Cali OKs Home Cannabis Consumption for Employees

As reported by KTLA, California might soon be the seventh state in the country to ensure that no one loses their jobs if they use marijuana when they’re not working.

California OKs bill to protect workers who use pot at home

State lawmakers passed on Tuesday an act that will stop employers from severing employees who fail a specific kind of test for drugs that do not highlight if an individual is high or not, but if the individual has ever used marijuana in the last few days.

These tests depend on hair or urine samples. Furthermore, test for the metabolites is produced by the body after they break down THC which is the principal psychoactive ingredient found in marijuana. The Mayo Clinic claims that metabolites can stay within the body of an individual for weeks following the use of marijuana, meaning people are able to fail a test for drugs even if they’re not impaired.

The law will prevent employees from being penalized for being unable to pass these kinds of tests. Employers may still punish staff for failing other kinds of tests that use saliva and can better determine if someone is already high.

The bill is now on the table of the Democratic Governor. Gavin Newsom, has until September 30 to decide whether or not to adopt it as law. It will take effect January. 1st, 2024.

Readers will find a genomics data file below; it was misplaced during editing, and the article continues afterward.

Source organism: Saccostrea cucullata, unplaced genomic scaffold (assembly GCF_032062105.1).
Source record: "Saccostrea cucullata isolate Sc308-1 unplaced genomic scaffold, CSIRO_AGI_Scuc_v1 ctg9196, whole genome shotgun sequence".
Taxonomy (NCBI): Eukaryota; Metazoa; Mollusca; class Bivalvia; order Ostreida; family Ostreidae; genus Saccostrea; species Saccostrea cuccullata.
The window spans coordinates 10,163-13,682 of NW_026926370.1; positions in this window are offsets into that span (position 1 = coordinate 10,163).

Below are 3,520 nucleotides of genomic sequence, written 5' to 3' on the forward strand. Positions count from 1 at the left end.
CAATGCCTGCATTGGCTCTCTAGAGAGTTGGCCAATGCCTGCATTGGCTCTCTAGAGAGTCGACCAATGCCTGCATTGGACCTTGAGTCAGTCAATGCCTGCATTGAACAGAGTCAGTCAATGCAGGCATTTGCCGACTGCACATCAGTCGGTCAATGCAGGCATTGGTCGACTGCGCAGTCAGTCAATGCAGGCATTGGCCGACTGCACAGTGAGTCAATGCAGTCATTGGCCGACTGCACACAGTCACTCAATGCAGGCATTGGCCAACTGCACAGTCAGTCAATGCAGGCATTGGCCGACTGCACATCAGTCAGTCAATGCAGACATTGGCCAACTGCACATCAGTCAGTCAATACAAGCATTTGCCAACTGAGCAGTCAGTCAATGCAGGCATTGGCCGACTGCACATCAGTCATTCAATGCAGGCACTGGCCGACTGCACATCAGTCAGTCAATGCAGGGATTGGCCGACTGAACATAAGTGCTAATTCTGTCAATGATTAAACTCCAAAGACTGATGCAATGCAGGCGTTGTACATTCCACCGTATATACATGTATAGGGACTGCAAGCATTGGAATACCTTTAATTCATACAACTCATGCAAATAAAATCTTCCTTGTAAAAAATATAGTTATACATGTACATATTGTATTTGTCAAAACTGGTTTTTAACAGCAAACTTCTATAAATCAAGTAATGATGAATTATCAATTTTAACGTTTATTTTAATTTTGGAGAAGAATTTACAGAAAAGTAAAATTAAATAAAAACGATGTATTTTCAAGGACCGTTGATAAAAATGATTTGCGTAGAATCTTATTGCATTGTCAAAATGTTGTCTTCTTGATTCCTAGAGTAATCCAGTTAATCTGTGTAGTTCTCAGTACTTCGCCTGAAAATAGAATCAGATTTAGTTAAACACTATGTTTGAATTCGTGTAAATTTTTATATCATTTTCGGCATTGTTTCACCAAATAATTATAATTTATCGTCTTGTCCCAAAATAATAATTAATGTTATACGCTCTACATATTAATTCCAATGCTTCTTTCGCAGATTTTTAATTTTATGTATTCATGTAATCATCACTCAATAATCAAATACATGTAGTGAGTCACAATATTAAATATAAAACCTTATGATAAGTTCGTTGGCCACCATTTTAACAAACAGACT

“Nothing in this bill would allow someone to come (to work) high,” said Assemblymember Bill Quirk, a Democrat from Hayward and the creator of the bill.

California was among the states in the United States to legally allow medical marijuana in 1996 and was among the first states to allow recreational marijuana in the year 2016. However, the state has been slow in passing laws that protect users who consume marijuana on their own.

Six additional states — Nevada, New York, New Jersey, Connecticut, Montana, and Rhode Island – have a law that protects workers’ right to consume marijuana recreationally, according to the National Organization for the Reform of Marijuana Laws. 21 states are governed by laws that protect patients who take medical marijuana from discrimination.

The unions say it’s not just to punish employees who do something legal in the context of their job and does not interfere with their duties at work.

“Using outdated cannabis tests only causes employees to feel unsafe and harassed at work, it does not increase workplace safety,” said Matt Bell, secretary-treasurer for the United Food and Commercial Workers Local 324.

But it was there was a California Chamber of Commerce opposed the measure due to the fact that it could “create a protected status for marijuana use” in the state law, which prohibits discrimination in the workplace.

“Put simply: marijuana use is not the same as protecting workers against discrimination based on race or national origin,” the chamber addressed in a letter sent to legislators.

Louis Levey is the Content Success Manager and Founder at No Strings Content. He's passionate about helping cannabis businesses use content to attract, educate, and convert audiences. His hometown is Boca Raton, Florida, but he currently lives and works remotely in Chiang Mai, Thailand.

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